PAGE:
message INFO DARWIN-L to listserv@ukanaix.cc.ukans.edu, or connect to the
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Darwin-L is administered by Robert J. O'Hara (darwin@iris.uncg.edu), Center for
Critical Inquiry in the Liberal Arts and Department of Biology, University of
North Carolina at Greensboro, Greensboro, North Carolina 27412 U.S.A., and it
is supported by the Center for Critical Inquiry, University of North Carolina
at Greensboro, and the Department of History and the Academic Computing Center,
University of Kansas.


<22:71>From brunson@Okway.okstate.edu Tue Jun 27 09:57:26 1995

Date: Tue, 27 Jun 1995 09:50:01 -0500
From: brunson@Okway.okstate.edu (Darin Brunson)
Subject: Re: Creationism as science ?
To: darwin-l@ukanaix.cc.ukans.edu

     The interesting thing about Gosse's model is its contrary application,
     viz., Bertie Russell's argument that there is nothing you can do
     towards proving that the world, all your memories, etc. wasn't poofed
     into existence 3 minutes ago.  This type of epistemological argument
     is at the root of the positivistic tradition that is essentially
     responsible our use today of those sharp lines of demarcation between
     science and everything else--namely creationism

     Darin Brunson


<22:72>From sarich@qal.Berkeley.EDU Tue Jun 27 12:37:55 1995

From: Prof Vince Sarich <sarich@qal.Berkeley.EDU>
Date: Tue, 27 Jun 1995 10:41:24 -0700
To: darwin-l@ukanaix.cc.ukans.edu
Subject: Gosse

As I tend to be Lederberg, rather than Eisenstadt and Nadler, on Gosse and
Omphalos, I thought I'd offer 2 longish pieces resurrected from my files and
used when this topic was raised last year. One is from Omphalos itself; the
other from the best piece on Gosse's scenario that I have ever read. Finally,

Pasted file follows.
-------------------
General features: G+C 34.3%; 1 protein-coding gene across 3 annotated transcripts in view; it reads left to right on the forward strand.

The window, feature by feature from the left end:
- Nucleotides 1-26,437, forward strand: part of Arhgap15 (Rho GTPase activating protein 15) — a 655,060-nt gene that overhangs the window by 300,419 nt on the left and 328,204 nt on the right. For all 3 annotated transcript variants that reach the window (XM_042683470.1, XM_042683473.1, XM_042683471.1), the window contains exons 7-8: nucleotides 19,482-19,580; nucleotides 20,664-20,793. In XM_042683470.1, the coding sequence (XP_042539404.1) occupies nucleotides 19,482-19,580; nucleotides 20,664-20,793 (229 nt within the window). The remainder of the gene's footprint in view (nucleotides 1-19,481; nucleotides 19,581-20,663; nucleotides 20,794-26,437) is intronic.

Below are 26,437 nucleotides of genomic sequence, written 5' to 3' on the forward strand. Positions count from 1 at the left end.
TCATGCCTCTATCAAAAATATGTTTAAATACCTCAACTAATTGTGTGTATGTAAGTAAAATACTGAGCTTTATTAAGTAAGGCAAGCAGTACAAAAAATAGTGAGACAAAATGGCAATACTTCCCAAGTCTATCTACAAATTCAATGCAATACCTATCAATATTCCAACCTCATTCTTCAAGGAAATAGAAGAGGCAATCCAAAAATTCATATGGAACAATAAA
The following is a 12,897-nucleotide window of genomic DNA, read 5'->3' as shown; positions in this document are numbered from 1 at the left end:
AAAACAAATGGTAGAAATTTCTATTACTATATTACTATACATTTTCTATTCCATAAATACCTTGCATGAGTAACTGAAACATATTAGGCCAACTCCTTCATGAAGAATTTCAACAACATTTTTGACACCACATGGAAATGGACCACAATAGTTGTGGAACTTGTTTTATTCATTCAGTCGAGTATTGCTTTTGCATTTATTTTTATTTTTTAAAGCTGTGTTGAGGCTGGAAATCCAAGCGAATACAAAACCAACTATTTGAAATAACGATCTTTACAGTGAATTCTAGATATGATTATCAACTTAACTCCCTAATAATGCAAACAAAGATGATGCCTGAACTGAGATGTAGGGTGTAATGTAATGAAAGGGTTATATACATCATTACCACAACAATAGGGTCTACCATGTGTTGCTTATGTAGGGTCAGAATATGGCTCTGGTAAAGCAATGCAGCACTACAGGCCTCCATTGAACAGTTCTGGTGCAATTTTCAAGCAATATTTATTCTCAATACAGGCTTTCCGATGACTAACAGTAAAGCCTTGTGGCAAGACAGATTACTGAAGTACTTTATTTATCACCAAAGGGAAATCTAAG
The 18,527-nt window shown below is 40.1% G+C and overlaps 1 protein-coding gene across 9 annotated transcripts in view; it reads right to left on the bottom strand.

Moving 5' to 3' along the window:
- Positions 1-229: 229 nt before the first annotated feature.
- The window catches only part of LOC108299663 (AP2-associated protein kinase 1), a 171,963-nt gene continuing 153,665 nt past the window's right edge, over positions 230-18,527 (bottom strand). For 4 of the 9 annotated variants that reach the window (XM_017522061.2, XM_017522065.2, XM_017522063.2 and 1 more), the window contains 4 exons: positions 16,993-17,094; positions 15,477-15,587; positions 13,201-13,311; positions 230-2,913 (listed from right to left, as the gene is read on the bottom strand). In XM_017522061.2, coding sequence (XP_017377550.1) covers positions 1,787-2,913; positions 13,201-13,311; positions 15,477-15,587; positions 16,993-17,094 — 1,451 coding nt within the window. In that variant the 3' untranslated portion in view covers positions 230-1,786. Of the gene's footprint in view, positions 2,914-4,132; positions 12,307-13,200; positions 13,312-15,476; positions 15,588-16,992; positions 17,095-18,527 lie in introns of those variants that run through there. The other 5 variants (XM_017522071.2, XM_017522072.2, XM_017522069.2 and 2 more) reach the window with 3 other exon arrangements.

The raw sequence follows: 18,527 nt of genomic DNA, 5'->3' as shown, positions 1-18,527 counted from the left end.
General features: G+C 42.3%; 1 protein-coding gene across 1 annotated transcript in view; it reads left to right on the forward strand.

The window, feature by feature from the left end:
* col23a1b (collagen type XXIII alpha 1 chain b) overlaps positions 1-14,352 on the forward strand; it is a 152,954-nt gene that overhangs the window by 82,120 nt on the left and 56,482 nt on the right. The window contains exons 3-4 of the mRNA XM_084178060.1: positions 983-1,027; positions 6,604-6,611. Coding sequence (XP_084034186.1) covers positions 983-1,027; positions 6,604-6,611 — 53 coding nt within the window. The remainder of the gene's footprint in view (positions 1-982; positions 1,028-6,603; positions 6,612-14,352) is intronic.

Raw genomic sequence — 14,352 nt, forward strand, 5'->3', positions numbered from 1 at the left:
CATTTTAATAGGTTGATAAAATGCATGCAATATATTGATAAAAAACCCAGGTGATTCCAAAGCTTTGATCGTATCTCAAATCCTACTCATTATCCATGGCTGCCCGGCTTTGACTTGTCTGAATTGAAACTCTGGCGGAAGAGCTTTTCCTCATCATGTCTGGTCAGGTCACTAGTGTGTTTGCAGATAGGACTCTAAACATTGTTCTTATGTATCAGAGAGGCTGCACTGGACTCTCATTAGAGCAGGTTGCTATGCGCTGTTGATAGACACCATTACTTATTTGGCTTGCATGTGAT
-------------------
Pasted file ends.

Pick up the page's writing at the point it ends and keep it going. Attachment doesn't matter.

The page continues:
I suggest that no matter what we do, there is ultimately going to be an
untestable assumption at its base. It will be different for different
enterprises, but there will inevitably be one there, nonetheless.

Vincent Sarich


<22:73>From sarich@qal.Berkeley.EDU Tue Jun 27 12:39:19 1995

From: Prof Vince Sarich <sarich@qal.Berkeley.EDU>
Date: Tue, 27 Jun 1995 10:42:47 -0700
To: darwin-l@ukanaix.cc.ukans.edu
Subject: from Omphalos

I was encouraged to see Gosse's Omphalos taken somewhat seriously by both
Phillipson and Winsor.  I have, ever since being introduced to it more than 40
years ago by Martin Gardner's Fads and Fallacies in the Name of Science,
considered Omphalos to be of the more ingenious creations of the human

Phillipson comments that <It would be irreligious not to the best science we
can, trying to make it better.  Why did God put fossils there, if not for us to
dig up and perform science upon?>

Gosse, on pg 369-71 of his 372-page work, comments:

"Finally, the acceptance of the principles presented in this volume, even in
their fullest extent, would not, in the least degree, affect the study of
scientific geology.  The character and order of the strata; their disruptions
and displacements; the successive floras and faunas; and all the other
phenomena, would be facts still.  They would still be, as now, legitimate
subjects of examination and inquiry.  I do not know that a single conclusion,
now accepted, would need to be given up, except that of actual chronology.  And
even in respect of this, it would be rather a modification than a
relinquishment of what is at present held; we might still speak of the
inconceivably long duration of the processes in question, providing we
understand ideal instead of actual time -- that the duration was projected in
the mind of God, and not really existent.

The zoologist would still use the fossil forms of non-existing animals, to
illustrate the mutual analogies of species and groups. ..... He would still use
the stony skeletons for the inculcation of lessons on the skill and power of
God in creation; and would find them a rich mine of instruction, affording some
examples of the adaptation of structure to function, which are not yielded by
any extant species.  Such are the elongation of the little finger in